Review of Return of the Dragon a.k.a. Way of the Dragon

So last night G4 showed Bruce Lee’s Return of the Dragon, a.k.a. Way of the Dragon, a.k.a. Bruce Lee and Chuck Norris GET IT ON. Incidentally, since this is G4 this means that commercial breaks will be filled with ads for Extenze and the International Sexy Ladies show. I didn’t realize there would be a viewing experience that would make you more embarrassed about being a man than Spike TV, but I now know that G4 has them beat.

The wife and I settle in for a night of glorious kung-fu. So imagine our growing frustration as Bruce Lee seemed to try to keep kung-fu off the screen as much as possible in the first 40 minutes.

Nope, instead we had Bruce arriving at what looked like Rome (though the shot of what looked like the Arc D’Triomphe threw us off a little) and having dinners with various people. Everywhere he walked, he had this precious little theme music that made it sound like the movie was supposed to be part of a comedy — sort of a cross between Henry Mancini’s “Baby Elephant Walk” and a sad trombone.

There’s a shot where Bruce Lee preps everyone for some kung-fu, but, at the last minute, the chef comes in and says something like, “Hey! Get back in! This is a restaurant movie, not a kung-fu movie!” Now, I actually liked this bit: Bruce himself knows that we haven’t had any kung-fu yet, and he’s in on the joke.

The bad guys get the drop on Bruce, who, frankly, are the most multi-cultural dudes around. I think it’s a little ironic that if affirmative action came down on Rome, the bad guys would have less to worry about than the all-Chinese staff of the the Chinese restaurant. I mean, there’s some white dudes, some black dudes, someone who looks vaguely Asian, and, of course, the flaming homosexual with the obsession for rippling muscles.

And why not? Bruce Lee is RIPPED! Seriously, no other martial arts star was as ripped as this guy. And he knows it, too. This is why, I’m guessing, that 50% of the movie is Bruce Lee’s warm up routine.

We finally get to the fights, and, since this is a Bruce Lee movie after all, they are great … except for a solid hour there, they’re all against the same guys. And you start to wonder: someone’s dropping the ball here. The henchmen, first of all, for not quitting after the first few rounds. Or the evil boss guy, for not hiring new goons immediately. Or Bruce Lee and his dudes for not killing these guys outright. Anyway, it’s wave after wave of the same eight guys vs. Bruce Lee (his back up fellow are really just fodder) and he beats them both with nunchucks and bloody bare fists.

But the piece-de-resistance is, of course, the much touted fight with Chuck Norris at the Roman Coliseum. (Ooh! Gladiator combat!) We first see Chuc after the big bad dude decides to call for some back up … AMERICAN back up. Chuck gets off the plane in Rome, and he’s accompanied by some “giant” music which makes it sound like Bruce is going one-on-one with Paul Bunyan. Hey, anything beats Bruce’s silly comedy music, tell you what.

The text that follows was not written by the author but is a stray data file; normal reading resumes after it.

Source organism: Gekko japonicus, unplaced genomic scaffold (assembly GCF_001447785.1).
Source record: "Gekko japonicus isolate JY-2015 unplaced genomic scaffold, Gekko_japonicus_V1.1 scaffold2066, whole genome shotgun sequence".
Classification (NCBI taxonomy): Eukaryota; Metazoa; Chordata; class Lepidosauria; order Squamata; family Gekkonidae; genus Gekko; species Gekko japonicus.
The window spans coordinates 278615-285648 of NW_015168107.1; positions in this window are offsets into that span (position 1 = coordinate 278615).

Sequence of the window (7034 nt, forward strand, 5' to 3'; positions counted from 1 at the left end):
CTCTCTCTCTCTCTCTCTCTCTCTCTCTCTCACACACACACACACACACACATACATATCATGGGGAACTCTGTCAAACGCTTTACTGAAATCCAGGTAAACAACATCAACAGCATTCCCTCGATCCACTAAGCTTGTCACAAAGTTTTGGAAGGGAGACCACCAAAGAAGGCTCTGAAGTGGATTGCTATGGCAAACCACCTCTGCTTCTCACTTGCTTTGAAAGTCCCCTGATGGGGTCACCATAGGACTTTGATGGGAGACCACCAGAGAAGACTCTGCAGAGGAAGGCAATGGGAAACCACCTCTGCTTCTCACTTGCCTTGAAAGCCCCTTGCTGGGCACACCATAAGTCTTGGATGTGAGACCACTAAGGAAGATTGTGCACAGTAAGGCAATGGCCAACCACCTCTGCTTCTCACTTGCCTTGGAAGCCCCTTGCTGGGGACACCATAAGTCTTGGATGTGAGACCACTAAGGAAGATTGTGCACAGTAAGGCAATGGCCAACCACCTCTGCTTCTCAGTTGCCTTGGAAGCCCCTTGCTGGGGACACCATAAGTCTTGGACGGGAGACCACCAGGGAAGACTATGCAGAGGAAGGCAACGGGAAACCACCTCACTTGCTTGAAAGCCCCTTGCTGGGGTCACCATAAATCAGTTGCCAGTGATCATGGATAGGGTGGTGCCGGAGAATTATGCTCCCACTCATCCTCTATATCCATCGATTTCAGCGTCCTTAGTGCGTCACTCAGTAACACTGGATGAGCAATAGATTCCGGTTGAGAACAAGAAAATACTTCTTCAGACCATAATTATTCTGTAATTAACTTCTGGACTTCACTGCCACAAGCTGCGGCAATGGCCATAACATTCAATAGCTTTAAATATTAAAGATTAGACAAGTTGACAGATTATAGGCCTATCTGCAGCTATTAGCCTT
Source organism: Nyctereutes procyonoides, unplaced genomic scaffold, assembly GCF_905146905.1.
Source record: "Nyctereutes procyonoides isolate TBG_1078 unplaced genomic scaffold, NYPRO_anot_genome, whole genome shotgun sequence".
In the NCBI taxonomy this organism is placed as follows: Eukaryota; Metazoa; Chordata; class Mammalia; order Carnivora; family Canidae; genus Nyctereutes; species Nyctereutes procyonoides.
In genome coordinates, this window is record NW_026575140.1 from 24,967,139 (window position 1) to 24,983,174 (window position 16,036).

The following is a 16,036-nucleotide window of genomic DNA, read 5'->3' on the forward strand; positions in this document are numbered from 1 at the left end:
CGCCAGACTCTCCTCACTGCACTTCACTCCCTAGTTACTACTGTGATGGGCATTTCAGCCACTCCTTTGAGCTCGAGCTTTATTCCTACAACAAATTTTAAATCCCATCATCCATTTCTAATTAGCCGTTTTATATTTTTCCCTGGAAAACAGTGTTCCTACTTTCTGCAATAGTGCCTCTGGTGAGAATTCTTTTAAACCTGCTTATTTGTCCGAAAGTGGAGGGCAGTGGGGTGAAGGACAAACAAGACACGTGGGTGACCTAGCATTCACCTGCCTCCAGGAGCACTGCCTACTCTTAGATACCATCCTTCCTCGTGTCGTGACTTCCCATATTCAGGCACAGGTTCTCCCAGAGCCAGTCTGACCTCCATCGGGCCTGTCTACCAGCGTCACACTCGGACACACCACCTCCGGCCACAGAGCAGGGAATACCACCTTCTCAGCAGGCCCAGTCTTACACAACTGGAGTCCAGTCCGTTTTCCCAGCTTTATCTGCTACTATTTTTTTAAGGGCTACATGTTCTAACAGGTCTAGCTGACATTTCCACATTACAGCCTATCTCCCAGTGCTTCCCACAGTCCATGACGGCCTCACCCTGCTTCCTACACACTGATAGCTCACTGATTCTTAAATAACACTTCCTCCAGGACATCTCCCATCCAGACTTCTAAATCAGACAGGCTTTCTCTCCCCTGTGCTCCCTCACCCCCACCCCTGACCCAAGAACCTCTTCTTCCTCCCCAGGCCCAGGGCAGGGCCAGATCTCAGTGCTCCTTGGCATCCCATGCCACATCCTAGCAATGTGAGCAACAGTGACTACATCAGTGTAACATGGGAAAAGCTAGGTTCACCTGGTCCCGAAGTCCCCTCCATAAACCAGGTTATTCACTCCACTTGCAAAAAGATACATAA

At the Coliseum, Chuck gives the death glare to Bruce as he works his way through the maze of ruins. Bruce looks down from on high like the Karate God measuring his prey. Then they meet, where they disrobe. The fight is presaged by a lengthy warm-up sequence, because both sides know the importance of a good stretching routine.

It’s Chuck’s movie debut, and it lives up to the hype. Two things keep distracting me, though. First, Chuck’s yeti-like growth of body hair. UGGGGHHHH. Can you tell it’s the seventies? It’s all over his front and his back and it’s not the most flattering look in the world. There’s even a part of the movie where Bruce rips the hair off of his chest. EGGGHH! Why, Chuck, WHY?

Second, that friggin’ cat that so bored with the fight he’s batting around some cat hair in the middle of it. C’mon, kitty! That’s Bruce Lee versus Chuck Norris! When are you going to see that again?

In the end, Bruce kills Chuck (!!!), then yells at the flaming homo because he’s of what he’s forced him to do. Well, OK, dude, but it looks like you could’ve easily knocked Chuck unconscious and saved yourself the ethical dilemma.

And, in a rather bizarre twist, the owner of the Chinese restaurant, who’d been sympathetic thus far, turns out to be evil. WHAT A TWIST! This, apparently, leads to everyone dying. Really. He stabs his own employees in the back before getting owned by some stray gunfire when he tries to kill Bruce. Oh, and flaming homo gets killed by his own employee for some reason. (Oddly, this guy turns out to be, perhaps, the third most sympathetic character in the movie next to Bruce and Chuck.)

Which doesn’t explain why two other kung-fu experts — a Japanese one and an European one who had been sent to soften up Bruce for his fight against Chuck — are also dead. Who killed them? The Chinese Restaurant guys? Didn’t seem like their MO. The Chinese Restaurant owner? Why? Evil boss guy? They were dead before he came on the scene. Why does this bother me so much?

So Bruce Lee goes to the funeral and goes back to Hong Kong. And thus ends what some fans call the best Bruce Lee film ever. Wait… better than Enter the Dragon? Shenanigans!

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